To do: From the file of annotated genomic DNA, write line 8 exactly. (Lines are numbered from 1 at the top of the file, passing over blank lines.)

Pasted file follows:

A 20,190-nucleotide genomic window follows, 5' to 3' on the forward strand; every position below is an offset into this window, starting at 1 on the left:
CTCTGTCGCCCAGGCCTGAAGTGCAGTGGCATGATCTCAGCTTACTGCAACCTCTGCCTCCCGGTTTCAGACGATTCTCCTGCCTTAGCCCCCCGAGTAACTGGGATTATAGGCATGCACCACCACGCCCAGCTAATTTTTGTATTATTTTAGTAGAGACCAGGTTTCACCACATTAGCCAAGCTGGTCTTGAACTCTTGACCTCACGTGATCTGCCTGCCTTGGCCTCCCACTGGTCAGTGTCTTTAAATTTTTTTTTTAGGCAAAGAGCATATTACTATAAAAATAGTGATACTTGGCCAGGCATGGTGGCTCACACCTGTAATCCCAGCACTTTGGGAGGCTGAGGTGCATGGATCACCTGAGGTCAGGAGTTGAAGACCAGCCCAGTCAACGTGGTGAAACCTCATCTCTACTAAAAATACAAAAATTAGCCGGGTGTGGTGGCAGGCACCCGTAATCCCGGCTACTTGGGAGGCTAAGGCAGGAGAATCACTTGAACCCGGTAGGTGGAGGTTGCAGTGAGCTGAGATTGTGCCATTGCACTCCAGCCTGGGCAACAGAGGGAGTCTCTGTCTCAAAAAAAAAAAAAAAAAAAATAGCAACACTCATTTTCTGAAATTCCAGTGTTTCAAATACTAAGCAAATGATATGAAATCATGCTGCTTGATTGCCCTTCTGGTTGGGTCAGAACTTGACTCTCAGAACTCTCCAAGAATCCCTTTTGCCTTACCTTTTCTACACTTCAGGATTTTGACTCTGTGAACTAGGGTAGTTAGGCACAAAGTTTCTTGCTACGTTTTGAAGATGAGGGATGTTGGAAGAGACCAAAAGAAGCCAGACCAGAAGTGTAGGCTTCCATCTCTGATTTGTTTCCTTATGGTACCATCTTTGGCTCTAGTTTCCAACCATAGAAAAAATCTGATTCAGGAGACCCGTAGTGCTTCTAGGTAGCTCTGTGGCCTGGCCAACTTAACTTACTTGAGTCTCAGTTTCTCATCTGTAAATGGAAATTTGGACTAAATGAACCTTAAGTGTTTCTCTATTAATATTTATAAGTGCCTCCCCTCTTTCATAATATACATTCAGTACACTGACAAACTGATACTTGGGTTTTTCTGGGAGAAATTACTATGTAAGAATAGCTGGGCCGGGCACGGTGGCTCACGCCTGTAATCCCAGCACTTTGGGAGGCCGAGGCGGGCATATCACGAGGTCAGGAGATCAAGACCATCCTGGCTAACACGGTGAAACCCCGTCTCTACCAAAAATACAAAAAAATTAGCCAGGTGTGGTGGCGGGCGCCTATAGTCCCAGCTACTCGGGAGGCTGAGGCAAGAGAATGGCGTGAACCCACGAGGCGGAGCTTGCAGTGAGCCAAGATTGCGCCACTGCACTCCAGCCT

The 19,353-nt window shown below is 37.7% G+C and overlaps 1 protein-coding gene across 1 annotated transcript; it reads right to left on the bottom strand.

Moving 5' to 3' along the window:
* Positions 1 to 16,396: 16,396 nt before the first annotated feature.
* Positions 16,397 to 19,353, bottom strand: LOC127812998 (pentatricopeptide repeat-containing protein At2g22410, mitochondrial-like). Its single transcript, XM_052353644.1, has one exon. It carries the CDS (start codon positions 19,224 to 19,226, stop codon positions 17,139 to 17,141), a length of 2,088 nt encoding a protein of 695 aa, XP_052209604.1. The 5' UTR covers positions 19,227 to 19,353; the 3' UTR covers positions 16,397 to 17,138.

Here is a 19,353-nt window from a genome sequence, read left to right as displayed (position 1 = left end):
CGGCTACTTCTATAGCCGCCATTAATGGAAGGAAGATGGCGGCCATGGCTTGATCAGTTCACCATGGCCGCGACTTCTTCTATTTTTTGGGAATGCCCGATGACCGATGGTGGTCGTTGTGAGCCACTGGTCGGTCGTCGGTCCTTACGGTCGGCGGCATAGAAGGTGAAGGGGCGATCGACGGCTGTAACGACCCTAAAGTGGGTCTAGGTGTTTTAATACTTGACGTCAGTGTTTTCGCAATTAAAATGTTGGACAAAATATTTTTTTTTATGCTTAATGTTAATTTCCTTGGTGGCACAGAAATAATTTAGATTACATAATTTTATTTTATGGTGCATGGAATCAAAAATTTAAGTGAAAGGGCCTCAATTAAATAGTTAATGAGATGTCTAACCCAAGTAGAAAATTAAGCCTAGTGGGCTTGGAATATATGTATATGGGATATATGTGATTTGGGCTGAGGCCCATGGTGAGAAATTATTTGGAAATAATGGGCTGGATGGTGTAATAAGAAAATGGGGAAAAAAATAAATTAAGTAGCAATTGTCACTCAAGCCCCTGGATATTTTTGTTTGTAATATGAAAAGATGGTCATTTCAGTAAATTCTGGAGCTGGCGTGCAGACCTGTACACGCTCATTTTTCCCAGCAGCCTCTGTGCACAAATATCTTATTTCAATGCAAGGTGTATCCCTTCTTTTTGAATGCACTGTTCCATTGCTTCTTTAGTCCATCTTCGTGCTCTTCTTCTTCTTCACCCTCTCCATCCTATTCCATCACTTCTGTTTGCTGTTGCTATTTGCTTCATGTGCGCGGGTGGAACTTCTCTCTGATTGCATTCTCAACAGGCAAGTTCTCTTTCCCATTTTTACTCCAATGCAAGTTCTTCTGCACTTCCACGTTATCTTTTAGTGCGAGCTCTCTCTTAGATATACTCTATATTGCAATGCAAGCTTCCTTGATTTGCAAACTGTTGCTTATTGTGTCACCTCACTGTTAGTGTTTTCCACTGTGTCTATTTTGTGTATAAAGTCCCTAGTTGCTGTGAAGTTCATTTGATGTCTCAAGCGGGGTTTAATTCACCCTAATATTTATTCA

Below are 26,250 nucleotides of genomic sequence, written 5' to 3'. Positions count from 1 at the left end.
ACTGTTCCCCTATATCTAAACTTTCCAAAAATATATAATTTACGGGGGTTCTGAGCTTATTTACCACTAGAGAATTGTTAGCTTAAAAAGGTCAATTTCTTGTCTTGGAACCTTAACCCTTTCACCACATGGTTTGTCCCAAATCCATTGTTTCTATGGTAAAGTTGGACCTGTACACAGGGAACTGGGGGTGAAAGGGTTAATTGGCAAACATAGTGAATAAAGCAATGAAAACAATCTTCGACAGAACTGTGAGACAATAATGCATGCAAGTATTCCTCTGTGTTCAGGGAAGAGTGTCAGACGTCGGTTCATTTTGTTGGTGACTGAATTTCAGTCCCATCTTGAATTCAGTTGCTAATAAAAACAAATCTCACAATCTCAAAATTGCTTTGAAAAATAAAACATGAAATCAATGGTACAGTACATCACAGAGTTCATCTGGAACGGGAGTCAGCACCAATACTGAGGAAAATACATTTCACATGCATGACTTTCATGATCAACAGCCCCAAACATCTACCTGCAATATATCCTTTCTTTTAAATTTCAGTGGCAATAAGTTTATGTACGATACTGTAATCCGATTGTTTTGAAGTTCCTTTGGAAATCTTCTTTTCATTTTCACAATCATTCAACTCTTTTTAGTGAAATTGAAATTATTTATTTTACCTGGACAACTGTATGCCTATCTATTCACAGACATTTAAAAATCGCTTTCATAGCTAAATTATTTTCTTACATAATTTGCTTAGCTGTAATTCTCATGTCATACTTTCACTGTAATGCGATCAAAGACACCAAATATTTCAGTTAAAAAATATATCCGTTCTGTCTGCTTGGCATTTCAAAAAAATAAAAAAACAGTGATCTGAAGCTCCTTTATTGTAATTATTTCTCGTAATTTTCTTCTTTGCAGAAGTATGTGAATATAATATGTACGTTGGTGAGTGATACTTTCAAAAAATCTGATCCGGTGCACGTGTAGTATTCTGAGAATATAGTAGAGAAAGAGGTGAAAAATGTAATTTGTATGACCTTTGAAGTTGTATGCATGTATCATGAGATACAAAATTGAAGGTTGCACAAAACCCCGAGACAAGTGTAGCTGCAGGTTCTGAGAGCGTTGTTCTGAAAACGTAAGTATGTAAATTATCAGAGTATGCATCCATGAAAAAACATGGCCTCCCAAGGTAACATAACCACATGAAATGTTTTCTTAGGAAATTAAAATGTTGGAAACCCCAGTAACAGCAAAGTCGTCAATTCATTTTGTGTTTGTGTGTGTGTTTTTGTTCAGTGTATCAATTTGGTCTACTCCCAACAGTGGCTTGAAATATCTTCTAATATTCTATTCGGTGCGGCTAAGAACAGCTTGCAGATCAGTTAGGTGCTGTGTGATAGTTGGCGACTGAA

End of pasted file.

CGGCTACTTCTATAGCCGCCATTAATGGAAGGAAGATGGCGGCCATGGCTTGATCAGTTCACCATGGCCGCGACTTCTTCTATTTTTTGGGAATGCCCGATGACCGATGGTGGTCGTTGTGAGCCACTGGTCGGTCGTCGGTCCTTACGGTCGGCGGCATAGAAGGTGAAGGGGCGATCGACGGCTGTAACGACCCTAAAGTGGGTCTAGGTGTTTTAATACTTGACGTCAGTGTTTTCGCAATTAAAATGTTGGACAAAATATTTTTTTTTATGCTTAATGTTAATTTCCTTGGTGGCACAGAAATAATTTAGATTACATAATTTTATTTTATGGTGCATGGAATCAAAAATTTAAGTGAAAGGGCCTCAATTAAATAGTTAATGAGATGTCTAACCCAAGTAGAAAATTAAGCCTAGTGGGCTTGGAATATATGTATATGGGATATATGTGATTTGGGCTGAGGCCCATGGTGAGAAATTATTTGGAAATAATGGGCTGGATGGTGTAATAAGAAAATGGGGAAAAAAATAAATTAAGTAGCAATTGTCACTCAAGCCCCTGGATATTTTTGTTTGTAATATGAAAAGATGGTCATTTCAGTAAATTCTGGAGCTGGCGTGCAGACCTGTACACGCTCATTTTTCCCAGCAGCCTCTGTGCACAAATATCTTATTTCAATGCAAGGTGTATCCCTTCTTTTTGAATGCACTGTTCCATTGCTTCTTTAGTCCATCTTCGTGCTCTTCTTCTTCTTCACCCTCTCCATCCTATTCCATCACTTCTGTTTGCTGTTGCTATTTGCTTCATGTGCGCGGGTGGAACTTCTCTCTGATTGCATTCTCAACAGGCAAGTTCTCTTTCCCATTTTTACTCCAATGCAAGTTCTTCTGCACTTCCACGTTATCTTTTAGTGCGAGCTCTCTCTTAGATATACTCTATATTGCAATGCAAGCTTCCTTGATTTGCAAACTGTTGCTTATTGTGTCACCTCACTGTTAGTGTTTTCCACTGTGTCTATTTTGTGTATAAAGTCCCTAGTTGCTGTGAAGTTCATTTGATGTCTCAAGCGGGGTTTAATTCACCCTAATATTTATTCA